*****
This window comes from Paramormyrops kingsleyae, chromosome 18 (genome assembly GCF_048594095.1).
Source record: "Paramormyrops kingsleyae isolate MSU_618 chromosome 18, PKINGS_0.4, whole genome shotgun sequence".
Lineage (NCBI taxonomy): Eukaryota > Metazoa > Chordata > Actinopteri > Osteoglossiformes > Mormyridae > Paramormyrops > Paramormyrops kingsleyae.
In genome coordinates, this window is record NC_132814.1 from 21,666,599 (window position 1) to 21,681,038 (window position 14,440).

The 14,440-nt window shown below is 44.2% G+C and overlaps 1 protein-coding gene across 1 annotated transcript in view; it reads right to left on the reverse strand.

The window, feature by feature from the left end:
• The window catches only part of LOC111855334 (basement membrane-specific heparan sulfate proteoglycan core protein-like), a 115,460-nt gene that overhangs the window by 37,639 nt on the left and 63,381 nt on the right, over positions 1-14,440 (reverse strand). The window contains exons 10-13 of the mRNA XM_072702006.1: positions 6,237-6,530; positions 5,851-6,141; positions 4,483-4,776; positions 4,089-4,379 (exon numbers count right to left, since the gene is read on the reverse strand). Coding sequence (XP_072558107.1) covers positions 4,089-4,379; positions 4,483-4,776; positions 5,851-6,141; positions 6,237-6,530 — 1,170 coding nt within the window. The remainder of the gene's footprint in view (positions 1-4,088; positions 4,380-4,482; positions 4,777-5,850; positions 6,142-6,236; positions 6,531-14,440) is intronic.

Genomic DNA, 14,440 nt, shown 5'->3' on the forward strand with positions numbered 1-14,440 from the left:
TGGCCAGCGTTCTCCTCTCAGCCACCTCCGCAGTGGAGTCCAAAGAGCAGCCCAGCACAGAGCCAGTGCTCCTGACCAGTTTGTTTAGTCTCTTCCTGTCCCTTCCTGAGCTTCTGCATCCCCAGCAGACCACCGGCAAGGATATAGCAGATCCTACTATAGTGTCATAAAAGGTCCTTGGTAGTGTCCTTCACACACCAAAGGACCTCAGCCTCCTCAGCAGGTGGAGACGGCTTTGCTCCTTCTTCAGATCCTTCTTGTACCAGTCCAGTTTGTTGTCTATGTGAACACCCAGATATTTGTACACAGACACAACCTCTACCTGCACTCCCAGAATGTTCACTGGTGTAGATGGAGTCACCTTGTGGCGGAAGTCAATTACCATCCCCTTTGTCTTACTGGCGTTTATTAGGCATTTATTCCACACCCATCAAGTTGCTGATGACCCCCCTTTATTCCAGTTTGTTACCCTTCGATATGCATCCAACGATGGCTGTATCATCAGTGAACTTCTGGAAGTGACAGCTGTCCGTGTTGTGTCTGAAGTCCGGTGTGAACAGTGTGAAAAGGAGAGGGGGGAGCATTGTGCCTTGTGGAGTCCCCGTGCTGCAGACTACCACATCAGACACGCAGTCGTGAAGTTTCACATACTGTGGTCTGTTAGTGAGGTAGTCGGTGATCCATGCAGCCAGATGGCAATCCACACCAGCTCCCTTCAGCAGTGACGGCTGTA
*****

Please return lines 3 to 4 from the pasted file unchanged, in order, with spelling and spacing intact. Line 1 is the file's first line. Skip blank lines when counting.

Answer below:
Lineage (NCBI taxonomy): Eukaryota > Metazoa > Chordata > Actinopteri > Osteoglossiformes > Mormyridae > Paramormyrops > Paramormyrops kingsleyae.
In genome coordinates, this window is record NC_132814.1 from 21,666,599 (window position 1) to 21,681,038 (window position 14,440).